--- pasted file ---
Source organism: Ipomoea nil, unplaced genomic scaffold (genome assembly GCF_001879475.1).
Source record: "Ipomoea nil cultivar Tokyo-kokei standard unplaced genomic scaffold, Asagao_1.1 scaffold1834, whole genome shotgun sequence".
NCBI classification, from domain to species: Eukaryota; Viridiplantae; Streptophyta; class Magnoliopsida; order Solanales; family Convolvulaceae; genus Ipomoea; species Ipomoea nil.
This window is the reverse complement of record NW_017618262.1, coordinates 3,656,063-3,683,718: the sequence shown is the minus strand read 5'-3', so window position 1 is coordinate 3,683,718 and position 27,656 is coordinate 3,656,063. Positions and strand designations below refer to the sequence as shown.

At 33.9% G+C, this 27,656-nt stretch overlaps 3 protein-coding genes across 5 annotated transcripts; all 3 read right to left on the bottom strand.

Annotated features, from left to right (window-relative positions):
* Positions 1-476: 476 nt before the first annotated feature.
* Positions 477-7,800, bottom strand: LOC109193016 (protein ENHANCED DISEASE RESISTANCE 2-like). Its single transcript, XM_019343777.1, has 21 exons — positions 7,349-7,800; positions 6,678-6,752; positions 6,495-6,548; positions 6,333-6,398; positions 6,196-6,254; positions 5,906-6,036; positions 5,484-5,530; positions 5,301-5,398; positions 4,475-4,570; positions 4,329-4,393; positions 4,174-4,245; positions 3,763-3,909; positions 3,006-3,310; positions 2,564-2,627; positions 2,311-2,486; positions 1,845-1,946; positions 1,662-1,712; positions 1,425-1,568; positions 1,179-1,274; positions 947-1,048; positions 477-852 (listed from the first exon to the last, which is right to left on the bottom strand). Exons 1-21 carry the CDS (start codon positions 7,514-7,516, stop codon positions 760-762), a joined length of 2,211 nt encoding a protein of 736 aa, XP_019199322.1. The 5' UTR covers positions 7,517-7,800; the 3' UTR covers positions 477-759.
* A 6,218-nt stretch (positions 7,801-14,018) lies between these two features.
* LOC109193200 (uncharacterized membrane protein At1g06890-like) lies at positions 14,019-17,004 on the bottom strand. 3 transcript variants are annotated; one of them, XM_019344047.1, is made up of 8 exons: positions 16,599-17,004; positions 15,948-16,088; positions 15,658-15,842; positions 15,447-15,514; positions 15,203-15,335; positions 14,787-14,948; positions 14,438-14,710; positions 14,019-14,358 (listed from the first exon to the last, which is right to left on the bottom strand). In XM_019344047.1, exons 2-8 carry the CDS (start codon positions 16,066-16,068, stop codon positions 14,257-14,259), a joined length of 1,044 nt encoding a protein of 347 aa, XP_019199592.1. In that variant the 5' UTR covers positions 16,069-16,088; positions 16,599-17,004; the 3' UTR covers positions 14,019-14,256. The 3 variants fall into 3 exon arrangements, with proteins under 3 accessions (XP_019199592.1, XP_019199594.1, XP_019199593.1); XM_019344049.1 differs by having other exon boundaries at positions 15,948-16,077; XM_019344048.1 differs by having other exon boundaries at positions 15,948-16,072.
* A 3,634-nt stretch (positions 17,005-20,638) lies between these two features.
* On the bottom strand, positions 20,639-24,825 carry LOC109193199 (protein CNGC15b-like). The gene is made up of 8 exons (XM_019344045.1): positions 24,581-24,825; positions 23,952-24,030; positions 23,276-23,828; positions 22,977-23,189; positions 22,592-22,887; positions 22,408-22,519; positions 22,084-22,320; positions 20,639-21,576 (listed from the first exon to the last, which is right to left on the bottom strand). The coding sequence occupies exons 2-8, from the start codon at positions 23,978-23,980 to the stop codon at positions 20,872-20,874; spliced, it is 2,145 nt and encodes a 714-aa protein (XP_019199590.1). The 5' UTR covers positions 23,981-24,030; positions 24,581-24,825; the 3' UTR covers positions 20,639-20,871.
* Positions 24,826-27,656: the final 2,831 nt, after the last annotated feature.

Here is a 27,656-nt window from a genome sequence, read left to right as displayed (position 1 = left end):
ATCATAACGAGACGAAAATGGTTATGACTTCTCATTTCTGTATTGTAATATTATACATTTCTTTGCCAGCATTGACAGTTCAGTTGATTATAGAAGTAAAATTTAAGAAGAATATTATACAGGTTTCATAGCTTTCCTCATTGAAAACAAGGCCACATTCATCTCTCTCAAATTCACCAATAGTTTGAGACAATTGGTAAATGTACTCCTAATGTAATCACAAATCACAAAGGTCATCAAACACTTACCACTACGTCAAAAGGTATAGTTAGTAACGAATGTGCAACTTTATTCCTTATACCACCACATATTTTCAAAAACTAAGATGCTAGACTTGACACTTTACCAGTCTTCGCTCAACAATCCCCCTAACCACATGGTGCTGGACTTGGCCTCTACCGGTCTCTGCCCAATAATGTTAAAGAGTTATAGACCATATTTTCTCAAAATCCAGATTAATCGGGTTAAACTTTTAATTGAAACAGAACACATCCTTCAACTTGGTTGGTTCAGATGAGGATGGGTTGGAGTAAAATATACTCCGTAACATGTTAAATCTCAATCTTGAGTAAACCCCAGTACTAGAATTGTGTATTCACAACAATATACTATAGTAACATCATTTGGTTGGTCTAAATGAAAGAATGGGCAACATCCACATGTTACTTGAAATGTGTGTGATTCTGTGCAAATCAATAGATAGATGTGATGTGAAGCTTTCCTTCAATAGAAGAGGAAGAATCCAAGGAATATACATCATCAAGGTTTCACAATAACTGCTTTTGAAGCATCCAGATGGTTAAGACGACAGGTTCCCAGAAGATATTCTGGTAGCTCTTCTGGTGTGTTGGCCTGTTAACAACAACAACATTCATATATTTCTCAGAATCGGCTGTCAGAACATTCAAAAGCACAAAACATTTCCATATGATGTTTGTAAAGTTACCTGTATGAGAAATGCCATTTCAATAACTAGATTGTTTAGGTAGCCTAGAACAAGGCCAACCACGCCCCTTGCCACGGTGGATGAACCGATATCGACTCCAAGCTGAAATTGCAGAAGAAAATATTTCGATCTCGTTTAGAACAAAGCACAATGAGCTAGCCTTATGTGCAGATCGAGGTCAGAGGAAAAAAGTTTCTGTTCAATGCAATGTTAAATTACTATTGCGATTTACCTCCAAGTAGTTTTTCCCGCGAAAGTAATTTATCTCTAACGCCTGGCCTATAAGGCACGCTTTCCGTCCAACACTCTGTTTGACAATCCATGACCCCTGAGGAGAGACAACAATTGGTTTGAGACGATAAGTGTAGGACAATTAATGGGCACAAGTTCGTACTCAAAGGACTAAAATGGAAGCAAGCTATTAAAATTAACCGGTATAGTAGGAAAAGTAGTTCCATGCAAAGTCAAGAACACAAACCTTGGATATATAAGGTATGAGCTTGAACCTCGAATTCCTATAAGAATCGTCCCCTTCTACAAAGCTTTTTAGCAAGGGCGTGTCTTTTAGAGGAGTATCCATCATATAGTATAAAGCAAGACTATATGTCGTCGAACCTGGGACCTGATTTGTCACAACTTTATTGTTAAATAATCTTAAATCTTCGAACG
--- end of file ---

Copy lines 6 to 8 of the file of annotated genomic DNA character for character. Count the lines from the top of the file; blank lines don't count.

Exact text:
Annotated features, from left to right (window-relative positions):
* Positions 1-476: 476 nt before the first annotated feature.
* Positions 477-7,800, bottom strand: LOC109193016 (protein ENHANCED DISEASE RESISTANCE 2-like). Its single transcript, XM_019343777.1, has 21 exons — positions 7,349-7,800; positions 6,678-6,752; positions 6,495-6,548; positions 6,333-6,398; positions 6,196-6,254; positions 5,906-6,036; positions 5,484-5,530; positions 5,301-5,398; positions 4,475-4,570; positions 4,329-4,393; positions 4,174-4,245; positions 3,763-3,909; positions 3,006-3,310; positions 2,564-2,627; positions 2,311-2,486; positions 1,845-1,946; positions 1,662-1,712; positions 1,425-1,568; positions 1,179-1,274; positions 947-1,048; positions 477-852 (listed from the first exon to the last, which is right to left on the bottom strand). Exons 1-21 carry the CDS (start codon positions 7,514-7,516, stop codon positions 760-762), a joined length of 2,211 nt encoding a protein of 736 aa, XP_019199322.1. The 5' UTR covers positions 7,517-7,800; the 3' UTR covers positions 477-759.